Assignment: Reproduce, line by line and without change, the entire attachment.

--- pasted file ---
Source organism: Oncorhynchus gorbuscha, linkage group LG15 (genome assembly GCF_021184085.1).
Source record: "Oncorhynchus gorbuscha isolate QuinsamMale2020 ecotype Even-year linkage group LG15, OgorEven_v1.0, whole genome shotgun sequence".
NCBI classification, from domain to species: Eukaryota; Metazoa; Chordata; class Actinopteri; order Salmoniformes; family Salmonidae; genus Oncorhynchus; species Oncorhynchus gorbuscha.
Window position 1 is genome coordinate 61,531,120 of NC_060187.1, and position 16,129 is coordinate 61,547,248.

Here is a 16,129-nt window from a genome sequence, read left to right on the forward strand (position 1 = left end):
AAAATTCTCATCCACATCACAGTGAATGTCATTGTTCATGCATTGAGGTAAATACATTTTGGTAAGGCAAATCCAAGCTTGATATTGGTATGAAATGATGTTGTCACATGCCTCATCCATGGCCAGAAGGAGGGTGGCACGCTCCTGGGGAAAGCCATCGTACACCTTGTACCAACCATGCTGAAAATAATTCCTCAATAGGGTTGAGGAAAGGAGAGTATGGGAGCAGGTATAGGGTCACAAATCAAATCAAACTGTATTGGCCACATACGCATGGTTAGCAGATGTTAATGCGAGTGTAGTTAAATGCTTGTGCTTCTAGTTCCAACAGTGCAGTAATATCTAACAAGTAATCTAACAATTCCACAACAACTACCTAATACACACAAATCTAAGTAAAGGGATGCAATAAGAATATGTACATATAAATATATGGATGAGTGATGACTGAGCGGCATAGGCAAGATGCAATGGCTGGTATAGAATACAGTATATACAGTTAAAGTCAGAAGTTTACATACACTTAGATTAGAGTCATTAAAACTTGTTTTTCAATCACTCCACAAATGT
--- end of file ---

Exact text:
Source organism: Oncorhynchus gorbuscha, linkage group LG15 (genome assembly GCF_021184085.1).
Source record: "Oncorhynchus gorbuscha isolate QuinsamMale2020 ecotype Even-year linkage group LG15, OgorEven_v1.0, whole genome shotgun sequence".
NCBI classification, from domain to species: Eukaryota; Metazoa; Chordata; class Actinopteri; order Salmoniformes; family Salmonidae; genus Oncorhynchus; species Oncorhynchus gorbuscha.
Window position 1 is genome coordinate 61,531,120 of NC_060187.1, and position 16,129 is coordinate 61,547,248.

Here is a 16,129-nt window from a genome sequence, read left to right on the forward strand (position 1 = left end):
AAAATTCTCATCCACATCACAGTGAATGTCATTGTTCATGCATTGAGGTAAATACATTTTGGTAAGGCAAATCCAAGCTTGATATTGGTATGAAATGATGTTGTCACATGCCTCATCCATGGCCAGAAGGAGGGTGGCACGCTCCTGGGGAAAGCCATCGTACACCTTGTACCAACCATGCTGAAAATAATTCCTCAATAGGGTTGAGGAAAGGAGAGTATGGGAGCAGGTATAGGGTCACAAATCAAATCAAACTGTATTGGCCACATACGCATGGTTAGCAGATGTTAATGCGAGTGTAGTTAAATGCTTGTGCTTCTAGTTCCAACAGTGCAGTAATATCTAACAAGTAATCTAACAATTCCACAACAACTACCTAATACACACAAATCTAAGTAAAGGGATGCAATAAGAATATGTACATATAAATATATGGATGAGTGATGACTGAGCGGCATAGGCAAGATGCAATGGCTGGTATAGAATACAGTATATACAGTTAAAGTCAGAAGTTTACATACACTTAGATTAGAGTCATTAAAACTTGTTTTTCAATCACTCCACAAATGT